Overall, Clover Trail+ is not a massive step forward in features, it mainly takes the old Moore’s Law approach of twice everything for about the same power use. It enables a bunch of additional features like ZSL by simply providing the raw horsepower to get it done. Real world power draw should go down too if the added cores can keep the time spent at higher clocks down too, same for the added GPU units. In essence just it is more of everything, but you don’t see much of that in the peak numbers. What you get is less dips in performance, better battery life, but no big high points to shout about. It is a solid evolution of what Intel had last year, and that is not at all a bad thing at all.S|A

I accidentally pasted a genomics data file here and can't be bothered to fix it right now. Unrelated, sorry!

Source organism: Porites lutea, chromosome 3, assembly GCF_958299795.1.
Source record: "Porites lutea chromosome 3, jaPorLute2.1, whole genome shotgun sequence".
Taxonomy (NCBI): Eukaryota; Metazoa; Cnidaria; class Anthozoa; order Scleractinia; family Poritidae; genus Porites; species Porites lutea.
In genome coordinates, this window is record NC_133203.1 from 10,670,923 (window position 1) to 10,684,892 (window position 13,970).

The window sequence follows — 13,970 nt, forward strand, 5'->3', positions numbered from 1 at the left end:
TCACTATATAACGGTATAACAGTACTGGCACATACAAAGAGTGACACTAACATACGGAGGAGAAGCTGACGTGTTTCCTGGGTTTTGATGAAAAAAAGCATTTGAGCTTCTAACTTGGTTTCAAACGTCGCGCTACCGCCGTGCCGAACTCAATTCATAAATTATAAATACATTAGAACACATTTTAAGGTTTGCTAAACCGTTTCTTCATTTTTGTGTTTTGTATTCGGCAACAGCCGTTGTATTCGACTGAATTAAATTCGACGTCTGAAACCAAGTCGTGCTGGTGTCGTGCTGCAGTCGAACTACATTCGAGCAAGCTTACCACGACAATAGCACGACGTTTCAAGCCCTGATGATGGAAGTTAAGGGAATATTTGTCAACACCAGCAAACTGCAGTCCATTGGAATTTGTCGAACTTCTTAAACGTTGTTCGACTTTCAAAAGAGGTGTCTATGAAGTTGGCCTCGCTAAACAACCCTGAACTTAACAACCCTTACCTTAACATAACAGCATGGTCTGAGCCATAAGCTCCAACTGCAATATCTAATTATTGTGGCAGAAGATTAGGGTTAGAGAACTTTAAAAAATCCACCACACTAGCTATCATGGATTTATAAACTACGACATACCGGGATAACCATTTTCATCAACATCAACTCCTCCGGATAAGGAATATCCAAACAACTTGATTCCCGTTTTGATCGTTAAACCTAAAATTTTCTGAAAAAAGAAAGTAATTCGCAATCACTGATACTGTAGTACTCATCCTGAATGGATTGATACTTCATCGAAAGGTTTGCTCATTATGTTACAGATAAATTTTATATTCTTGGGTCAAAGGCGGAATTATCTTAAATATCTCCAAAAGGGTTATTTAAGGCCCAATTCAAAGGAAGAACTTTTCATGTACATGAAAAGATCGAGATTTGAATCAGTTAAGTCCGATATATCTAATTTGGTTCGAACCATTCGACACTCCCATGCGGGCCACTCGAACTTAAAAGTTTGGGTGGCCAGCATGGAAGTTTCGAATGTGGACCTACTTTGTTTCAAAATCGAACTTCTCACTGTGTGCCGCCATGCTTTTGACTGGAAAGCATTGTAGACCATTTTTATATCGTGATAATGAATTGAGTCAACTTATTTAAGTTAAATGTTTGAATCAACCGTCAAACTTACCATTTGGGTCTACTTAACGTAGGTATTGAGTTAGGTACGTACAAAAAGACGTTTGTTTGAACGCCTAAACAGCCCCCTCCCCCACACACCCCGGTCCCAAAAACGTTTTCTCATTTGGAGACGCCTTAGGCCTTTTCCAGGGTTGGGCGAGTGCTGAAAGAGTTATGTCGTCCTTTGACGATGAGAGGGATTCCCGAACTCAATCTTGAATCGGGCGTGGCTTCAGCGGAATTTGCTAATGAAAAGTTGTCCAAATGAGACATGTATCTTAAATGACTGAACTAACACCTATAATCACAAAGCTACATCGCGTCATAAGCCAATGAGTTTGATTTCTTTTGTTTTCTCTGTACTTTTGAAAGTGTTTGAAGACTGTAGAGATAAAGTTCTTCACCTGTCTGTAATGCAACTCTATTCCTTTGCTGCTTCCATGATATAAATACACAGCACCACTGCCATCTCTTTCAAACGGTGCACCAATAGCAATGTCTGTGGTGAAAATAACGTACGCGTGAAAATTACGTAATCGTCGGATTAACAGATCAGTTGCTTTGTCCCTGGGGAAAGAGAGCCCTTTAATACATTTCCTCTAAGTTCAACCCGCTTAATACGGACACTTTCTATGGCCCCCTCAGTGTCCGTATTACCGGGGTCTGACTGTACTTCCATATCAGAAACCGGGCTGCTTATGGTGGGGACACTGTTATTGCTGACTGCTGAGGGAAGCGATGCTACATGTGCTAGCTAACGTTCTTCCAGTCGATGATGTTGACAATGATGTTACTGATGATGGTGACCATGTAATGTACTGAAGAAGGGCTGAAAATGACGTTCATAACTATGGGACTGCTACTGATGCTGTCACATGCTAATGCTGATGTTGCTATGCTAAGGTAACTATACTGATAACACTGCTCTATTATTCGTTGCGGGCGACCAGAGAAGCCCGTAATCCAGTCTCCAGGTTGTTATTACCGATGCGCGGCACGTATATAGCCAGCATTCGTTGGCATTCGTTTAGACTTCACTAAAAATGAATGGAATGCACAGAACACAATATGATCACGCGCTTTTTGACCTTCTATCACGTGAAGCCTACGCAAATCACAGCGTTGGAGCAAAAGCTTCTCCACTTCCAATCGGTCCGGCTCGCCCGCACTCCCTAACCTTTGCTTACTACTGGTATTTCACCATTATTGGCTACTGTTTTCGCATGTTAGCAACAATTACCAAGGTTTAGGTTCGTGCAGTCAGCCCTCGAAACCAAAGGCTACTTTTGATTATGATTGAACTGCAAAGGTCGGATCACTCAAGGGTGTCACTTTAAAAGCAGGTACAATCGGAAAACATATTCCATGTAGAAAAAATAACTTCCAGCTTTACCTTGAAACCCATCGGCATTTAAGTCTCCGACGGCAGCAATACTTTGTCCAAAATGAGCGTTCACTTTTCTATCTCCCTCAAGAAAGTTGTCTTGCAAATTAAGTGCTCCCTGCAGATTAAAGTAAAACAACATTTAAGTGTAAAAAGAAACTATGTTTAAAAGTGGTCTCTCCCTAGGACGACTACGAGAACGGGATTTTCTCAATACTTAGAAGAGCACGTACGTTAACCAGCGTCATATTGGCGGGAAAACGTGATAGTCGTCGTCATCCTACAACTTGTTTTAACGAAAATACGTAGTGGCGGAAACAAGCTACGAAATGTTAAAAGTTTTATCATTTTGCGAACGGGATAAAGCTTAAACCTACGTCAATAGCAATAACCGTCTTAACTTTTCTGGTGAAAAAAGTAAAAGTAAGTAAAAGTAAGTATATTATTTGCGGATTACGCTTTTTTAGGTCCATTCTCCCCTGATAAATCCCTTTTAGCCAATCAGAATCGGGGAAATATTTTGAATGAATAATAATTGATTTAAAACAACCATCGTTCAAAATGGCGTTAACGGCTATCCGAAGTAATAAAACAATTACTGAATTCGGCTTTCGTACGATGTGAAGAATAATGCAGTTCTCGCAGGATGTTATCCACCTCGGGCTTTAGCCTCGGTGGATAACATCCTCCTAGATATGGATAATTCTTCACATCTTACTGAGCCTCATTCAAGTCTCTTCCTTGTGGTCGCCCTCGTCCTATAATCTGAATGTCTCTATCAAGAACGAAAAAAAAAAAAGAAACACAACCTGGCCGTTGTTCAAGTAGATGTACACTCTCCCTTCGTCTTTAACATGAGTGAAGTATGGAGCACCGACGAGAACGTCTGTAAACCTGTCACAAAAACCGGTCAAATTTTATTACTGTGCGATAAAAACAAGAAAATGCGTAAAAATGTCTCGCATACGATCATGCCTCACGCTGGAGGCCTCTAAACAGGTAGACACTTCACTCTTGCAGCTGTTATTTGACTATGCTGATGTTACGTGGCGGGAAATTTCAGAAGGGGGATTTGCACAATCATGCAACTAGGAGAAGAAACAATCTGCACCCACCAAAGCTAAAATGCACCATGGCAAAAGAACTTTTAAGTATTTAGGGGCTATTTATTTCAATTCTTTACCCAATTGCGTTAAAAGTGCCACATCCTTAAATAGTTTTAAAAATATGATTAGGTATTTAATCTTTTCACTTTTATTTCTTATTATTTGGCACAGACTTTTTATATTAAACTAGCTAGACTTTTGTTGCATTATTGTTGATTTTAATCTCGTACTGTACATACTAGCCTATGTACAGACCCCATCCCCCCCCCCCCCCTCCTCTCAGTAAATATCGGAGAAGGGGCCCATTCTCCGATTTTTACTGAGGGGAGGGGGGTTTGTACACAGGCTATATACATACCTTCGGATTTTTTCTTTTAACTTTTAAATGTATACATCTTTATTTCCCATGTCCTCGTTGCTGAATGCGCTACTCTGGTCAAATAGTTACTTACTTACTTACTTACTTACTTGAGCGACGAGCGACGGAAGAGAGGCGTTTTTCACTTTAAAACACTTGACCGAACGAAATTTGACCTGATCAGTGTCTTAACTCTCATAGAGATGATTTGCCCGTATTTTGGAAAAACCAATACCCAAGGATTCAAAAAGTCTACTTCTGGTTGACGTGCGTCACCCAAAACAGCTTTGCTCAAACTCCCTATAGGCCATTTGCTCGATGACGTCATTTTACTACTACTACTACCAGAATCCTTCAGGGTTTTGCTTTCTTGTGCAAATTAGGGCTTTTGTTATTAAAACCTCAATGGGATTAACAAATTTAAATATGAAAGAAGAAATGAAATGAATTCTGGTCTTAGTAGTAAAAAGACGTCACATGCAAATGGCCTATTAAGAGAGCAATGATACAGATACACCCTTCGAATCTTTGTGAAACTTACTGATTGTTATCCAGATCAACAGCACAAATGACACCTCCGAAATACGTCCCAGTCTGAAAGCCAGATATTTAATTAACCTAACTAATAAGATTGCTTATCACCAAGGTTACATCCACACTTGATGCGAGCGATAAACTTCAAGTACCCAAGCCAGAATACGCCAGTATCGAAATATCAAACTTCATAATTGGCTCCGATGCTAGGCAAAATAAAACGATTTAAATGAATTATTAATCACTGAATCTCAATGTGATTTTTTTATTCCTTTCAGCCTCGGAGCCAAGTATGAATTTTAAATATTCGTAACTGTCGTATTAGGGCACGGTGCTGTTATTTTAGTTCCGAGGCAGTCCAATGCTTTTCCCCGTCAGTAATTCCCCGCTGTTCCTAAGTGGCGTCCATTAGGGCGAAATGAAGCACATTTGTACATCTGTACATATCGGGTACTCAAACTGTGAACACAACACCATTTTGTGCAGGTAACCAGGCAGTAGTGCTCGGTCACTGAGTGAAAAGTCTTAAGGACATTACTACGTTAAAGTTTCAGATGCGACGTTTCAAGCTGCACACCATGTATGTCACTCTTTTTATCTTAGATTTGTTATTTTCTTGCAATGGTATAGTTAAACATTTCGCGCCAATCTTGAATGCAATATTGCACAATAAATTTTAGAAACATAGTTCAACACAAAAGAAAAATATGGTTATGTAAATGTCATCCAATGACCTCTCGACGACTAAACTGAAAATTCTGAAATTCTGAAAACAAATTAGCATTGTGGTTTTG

Latest posts by Charlie Demerjian (see all)
- How big is AMD’s Ryzen die? - Feb 24, 2017
- What comes after Intel’s Icelake family? - Feb 24, 2017
- AMD’s Ryzen 7 1800X beats Intel’s i7 6900K at half the price - Feb 22, 2017
- Intel to launch an Atom, Xeon-D, XMM7560 LTE and more - Feb 20, 2017
- Qualcomm announces two 802.11ax chip - Feb 13, 2017